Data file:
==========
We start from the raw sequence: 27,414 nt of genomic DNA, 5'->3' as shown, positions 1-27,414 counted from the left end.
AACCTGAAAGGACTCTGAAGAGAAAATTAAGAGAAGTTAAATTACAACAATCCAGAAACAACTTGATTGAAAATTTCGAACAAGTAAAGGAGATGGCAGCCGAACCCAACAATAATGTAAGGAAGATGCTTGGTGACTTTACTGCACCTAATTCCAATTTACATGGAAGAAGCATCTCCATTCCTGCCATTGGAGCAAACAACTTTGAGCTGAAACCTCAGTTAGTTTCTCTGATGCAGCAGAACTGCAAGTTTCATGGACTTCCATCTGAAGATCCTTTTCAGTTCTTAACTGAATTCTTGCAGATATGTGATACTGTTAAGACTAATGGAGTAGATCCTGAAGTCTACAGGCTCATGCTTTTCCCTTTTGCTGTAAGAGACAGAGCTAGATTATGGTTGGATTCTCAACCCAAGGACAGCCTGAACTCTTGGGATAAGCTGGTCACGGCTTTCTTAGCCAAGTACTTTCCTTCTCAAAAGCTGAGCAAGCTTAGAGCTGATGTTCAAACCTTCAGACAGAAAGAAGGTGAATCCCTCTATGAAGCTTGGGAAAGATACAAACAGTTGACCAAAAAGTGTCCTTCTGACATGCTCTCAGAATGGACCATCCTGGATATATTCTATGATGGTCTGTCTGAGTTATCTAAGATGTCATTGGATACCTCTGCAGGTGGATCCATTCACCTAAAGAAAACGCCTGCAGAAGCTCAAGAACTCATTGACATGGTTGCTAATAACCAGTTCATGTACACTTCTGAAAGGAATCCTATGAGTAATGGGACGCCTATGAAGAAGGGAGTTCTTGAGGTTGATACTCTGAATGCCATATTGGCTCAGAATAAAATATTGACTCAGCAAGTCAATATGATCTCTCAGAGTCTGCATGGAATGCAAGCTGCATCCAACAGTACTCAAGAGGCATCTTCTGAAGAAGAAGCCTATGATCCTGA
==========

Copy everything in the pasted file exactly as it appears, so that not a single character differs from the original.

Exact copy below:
We start from the raw sequence: 27,414 nt of genomic DNA, 5'->3' as shown, positions 1-27,414 counted from the left end.
AACCTGAAAGGACTCTGAAGAGAAAATTAAGAGAAGTTAAATTACAACAATCCAGAAACAACTTGATTGAAAATTTCGAACAAGTAAAGGAGATGGCAGCCGAACCCAACAATAATGTAAGGAAGATGCTTGGTGACTTTACTGCACCTAATTCCAATTTACATGGAAGAAGCATCTCCATTCCTGCCATTGGAGCAAACAACTTTGAGCTGAAACCTCAGTTAGTTTCTCTGATGCAGCAGAACTGCAAGTTTCATGGACTTCCATCTGAAGATCCTTTTCAGTTCTTAACTGAATTCTTGCAGATATGTGATACTGTTAAGACTAATGGAGTAGATCCTGAAGTCTACAGGCTCATGCTTTTCCCTTTTGCTGTAAGAGACAGAGCTAGATTATGGTTGGATTCTCAACCCAAGGACAGCCTGAACTCTTGGGATAAGCTGGTCACGGCTTTCTTAGCCAAGTACTTTCCTTCTCAAAAGCTGAGCAAGCTTAGAGCTGATGTTCAAACCTTCAGACAGAAAGAAGGTGAATCCCTCTATGAAGCTTGGGAAAGATACAAACAGTTGACCAAAAAGTGTCCTTCTGACATGCTCTCAGAATGGACCATCCTGGATATATTCTATGATGGTCTGTCTGAGTTATCTAAGATGTCATTGGATACCTCTGCAGGTGGATCCATTCACCTAAAGAAAACGCCTGCAGAAGCTCAAGAACTCATTGACATGGTTGCTAATAACCAGTTCATGTACACTTCTGAAAGGAATCCTATGAGTAATGGGACGCCTATGAAGAAGGGAGTTCTTGAGGTTGATACTCTGAATGCCATATTGGCTCAGAATAAAATATTGACTCAGCAAGTCAATATGATCTCTCAGAGTCTGCATGGAATGCAAGCTGCATCCAACAGTACTCAAGAGGCATCTTCTGAAGAAGAAGCCTATGATCCTGA